Agribusiness companies should think outside of the box and consider the opportunities opening-up on the back of the continent’s mineral resources boom.
Paul Runge is managing director of Africa Project Access, a specialist firm that provides consulting services and information regarding projects in Africa. He says many mining companies are establishing farming projects as part of their corporate social responsibility initiatives. “The problem is that illegal miners can make more money in one day from illicit mining than from taking part in tomato growing social investment projects for over a year. So why don’t you guys help them? Think of that as an avenue for business,” Runge explained at a business briefing for agricultural companies organised by South Africa’s Agribusiness Development Corporation.
Africa’s new oil hotspots, such as Uganda and Ghana, also present opportunities for food production and related agriculture projects. Runge used Uganda’s Lake Albert region, the centre of the country’s oil industry, as an example. With the first oil expected to start flowing in the next few years, large numbers of people will descend on the Lake Albert region as well as the Hoima District, the proposed location for a refinery. Runge said that a conglomeration of people around a resource creates all kinds of needs, which in turn leads to business opportunities.
An area such as Tete in Mozambique, the hub of the country’s burgeoning coal mining industry, also holds considerable potential. “It is like a gold rush there. You cannot get a hotel room, because all the rooms are taken,” Runge said.
Pan-African supermarket groups such as Pick n Pay and Shoprite that are expanding across the continent provide another channel that agricultural companies could pursue. South African retailer Pick n Pay, which recently opened its second store in Zambia, has made a commitment to the Zambian government that 50% of its turnover would come from local suppliers, including farmers. Runge suggested that agribusiness firms could get involved in these local production initiatives.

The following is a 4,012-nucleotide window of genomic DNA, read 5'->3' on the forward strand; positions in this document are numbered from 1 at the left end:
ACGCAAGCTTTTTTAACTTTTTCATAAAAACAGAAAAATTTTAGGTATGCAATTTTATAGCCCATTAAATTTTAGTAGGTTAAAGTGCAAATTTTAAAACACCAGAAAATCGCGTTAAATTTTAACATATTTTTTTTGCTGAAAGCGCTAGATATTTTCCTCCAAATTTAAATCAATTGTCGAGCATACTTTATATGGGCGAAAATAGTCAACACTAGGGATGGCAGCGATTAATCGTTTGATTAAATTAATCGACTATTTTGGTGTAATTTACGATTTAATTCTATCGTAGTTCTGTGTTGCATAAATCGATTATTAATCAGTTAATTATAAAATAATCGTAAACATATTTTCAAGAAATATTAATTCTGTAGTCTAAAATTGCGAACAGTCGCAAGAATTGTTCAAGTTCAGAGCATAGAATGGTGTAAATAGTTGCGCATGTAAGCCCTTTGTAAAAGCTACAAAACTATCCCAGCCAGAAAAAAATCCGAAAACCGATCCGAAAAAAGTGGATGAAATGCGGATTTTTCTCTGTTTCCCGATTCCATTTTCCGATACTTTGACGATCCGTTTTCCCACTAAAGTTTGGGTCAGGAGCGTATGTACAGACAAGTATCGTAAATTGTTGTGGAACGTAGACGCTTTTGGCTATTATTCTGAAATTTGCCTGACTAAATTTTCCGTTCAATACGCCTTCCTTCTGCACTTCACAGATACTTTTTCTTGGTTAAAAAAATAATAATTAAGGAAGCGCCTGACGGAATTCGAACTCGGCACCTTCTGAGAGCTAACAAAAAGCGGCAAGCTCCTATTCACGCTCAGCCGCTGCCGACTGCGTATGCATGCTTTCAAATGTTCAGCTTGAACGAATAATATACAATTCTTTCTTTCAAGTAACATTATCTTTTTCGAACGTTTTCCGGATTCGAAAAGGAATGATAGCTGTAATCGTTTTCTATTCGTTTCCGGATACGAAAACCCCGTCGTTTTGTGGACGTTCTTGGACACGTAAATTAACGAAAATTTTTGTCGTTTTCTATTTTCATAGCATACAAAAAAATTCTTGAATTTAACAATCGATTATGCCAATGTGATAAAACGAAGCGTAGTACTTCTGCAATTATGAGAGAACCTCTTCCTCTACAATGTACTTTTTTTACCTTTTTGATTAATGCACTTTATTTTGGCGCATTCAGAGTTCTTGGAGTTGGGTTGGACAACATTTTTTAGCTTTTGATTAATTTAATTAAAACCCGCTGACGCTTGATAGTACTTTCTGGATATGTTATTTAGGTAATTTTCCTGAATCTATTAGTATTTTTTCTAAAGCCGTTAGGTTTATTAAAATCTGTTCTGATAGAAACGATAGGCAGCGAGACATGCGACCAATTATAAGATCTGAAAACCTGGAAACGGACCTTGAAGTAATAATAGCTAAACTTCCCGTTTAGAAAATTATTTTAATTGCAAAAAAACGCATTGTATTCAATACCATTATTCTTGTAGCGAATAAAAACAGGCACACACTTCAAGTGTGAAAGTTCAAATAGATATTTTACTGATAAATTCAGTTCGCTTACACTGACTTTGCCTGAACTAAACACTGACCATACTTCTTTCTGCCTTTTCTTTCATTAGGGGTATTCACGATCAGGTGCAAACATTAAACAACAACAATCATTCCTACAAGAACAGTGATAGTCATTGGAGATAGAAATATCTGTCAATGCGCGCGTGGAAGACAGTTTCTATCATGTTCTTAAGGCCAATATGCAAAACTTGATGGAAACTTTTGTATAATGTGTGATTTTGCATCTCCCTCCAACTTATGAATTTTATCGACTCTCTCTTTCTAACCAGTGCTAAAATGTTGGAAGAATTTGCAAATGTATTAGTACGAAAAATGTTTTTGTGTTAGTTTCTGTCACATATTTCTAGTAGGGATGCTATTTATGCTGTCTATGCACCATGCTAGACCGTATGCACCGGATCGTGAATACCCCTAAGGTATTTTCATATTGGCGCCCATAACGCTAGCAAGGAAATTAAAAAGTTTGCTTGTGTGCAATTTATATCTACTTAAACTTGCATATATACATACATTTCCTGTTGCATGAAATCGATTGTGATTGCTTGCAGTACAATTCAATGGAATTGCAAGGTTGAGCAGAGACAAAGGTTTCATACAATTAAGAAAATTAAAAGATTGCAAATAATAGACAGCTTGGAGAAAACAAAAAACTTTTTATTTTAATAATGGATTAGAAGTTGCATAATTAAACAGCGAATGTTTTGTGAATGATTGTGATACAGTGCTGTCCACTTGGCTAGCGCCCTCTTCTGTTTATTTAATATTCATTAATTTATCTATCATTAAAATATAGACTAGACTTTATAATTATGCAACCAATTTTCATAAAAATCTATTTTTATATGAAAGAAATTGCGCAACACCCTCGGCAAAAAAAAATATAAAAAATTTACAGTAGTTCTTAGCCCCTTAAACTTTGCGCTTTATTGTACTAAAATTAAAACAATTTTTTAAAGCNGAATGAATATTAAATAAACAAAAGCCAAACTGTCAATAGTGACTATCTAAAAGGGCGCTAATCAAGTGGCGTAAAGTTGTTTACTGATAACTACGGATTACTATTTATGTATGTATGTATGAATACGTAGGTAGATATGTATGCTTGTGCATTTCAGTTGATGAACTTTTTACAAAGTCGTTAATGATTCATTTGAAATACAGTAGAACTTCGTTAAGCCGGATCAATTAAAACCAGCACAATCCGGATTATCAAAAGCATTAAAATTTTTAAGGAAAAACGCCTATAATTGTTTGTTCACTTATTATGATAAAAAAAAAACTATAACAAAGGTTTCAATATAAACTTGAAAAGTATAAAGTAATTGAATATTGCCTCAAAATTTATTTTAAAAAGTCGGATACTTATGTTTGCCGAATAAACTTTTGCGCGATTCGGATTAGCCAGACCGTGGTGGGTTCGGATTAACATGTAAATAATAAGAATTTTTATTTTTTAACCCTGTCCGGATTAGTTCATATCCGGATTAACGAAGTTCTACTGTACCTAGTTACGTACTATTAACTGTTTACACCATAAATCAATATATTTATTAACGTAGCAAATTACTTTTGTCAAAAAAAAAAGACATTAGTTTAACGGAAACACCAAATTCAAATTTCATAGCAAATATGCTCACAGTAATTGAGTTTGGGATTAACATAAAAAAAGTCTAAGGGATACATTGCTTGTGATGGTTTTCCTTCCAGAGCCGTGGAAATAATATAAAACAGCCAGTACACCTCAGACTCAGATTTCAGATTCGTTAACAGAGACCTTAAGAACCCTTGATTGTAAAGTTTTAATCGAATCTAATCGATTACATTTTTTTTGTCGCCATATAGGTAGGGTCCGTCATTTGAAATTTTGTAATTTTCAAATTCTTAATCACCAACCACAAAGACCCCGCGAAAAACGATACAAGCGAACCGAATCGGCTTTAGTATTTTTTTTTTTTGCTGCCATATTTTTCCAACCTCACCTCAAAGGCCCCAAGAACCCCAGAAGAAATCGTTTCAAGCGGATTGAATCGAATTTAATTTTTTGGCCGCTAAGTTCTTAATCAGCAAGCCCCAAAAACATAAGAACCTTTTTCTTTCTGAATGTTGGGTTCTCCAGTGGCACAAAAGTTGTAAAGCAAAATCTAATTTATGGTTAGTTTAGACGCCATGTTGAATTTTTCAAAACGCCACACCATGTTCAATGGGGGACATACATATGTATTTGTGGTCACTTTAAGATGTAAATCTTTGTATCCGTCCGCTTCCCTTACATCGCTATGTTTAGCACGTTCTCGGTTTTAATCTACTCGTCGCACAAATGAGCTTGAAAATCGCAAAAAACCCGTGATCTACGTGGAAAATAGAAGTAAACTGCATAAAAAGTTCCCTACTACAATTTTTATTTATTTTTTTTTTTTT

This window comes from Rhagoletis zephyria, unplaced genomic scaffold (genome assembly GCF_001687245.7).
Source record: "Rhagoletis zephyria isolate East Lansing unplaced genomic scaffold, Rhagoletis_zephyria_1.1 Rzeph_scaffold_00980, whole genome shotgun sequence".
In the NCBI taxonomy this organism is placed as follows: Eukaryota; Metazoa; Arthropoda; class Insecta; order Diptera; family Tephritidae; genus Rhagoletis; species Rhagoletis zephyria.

Companies looking to land contracts on the continent need to realise that they are competing with entities from across the globe. “It has globalised incredibly. You are playing on a world stage,” Runge explained.
During his presentation, Runge highlighted Tanzania as a country with good potential for business and investment. The Tanzanian government has allocated a large chunk of its budget to the agriculture sector. He is also impressed with how Malawi and Botswana are managing their respective agriculture sectors. Malawi has introduced a greenbelt initiative and identified areas around water resources as growth nodes. In Zimbabwe, a country often shunned by investors due to perceived political risk, the Commercial Farmers’ Union of Zimbabwe has come up with a scheme to finance agriculture projects. Zambia also has significant areas of land available for farming, whereas Rwanda is gaining ground in positioning itself as an agriculture hub with investor-friendly policies.
Areas within the agriculture sector where there are currently projects available include dairy production, the establishment of abattoirs, fertiliser manufacturing as well as biofuel plants. Companies should be on the lookout for opportunities to locally manufacture products that are currently being imported. One such product is concentrated tomato paste, for which there is a high demand on the continent. Large volumes of tomato paste are currently being imported from Italy, which according to Runge “just doesn’t make sense”.
Certain value-adding industries also hold potential. “I was recently sitting at a street café in Abidjan (Côte d’Ivoire) and there were all these mangos lying around, just basically rotting. I asked the people why they don’t dry their surplus mangos and they said they have never heard of dried mango. Dried mango is one of my favourite foods,” Runge noted. He said that if value-addition technology could be unleashed in Africa it would have phenomenal effects.
He advised his audience to steer clear of corruption, which is still a problem in Africa although the situation is improving. “Once it is known in the system that you are corruptible it is going to spread like a bush fire. It is a very dangerous thing to do. Rather walk away from the business,” Runge said.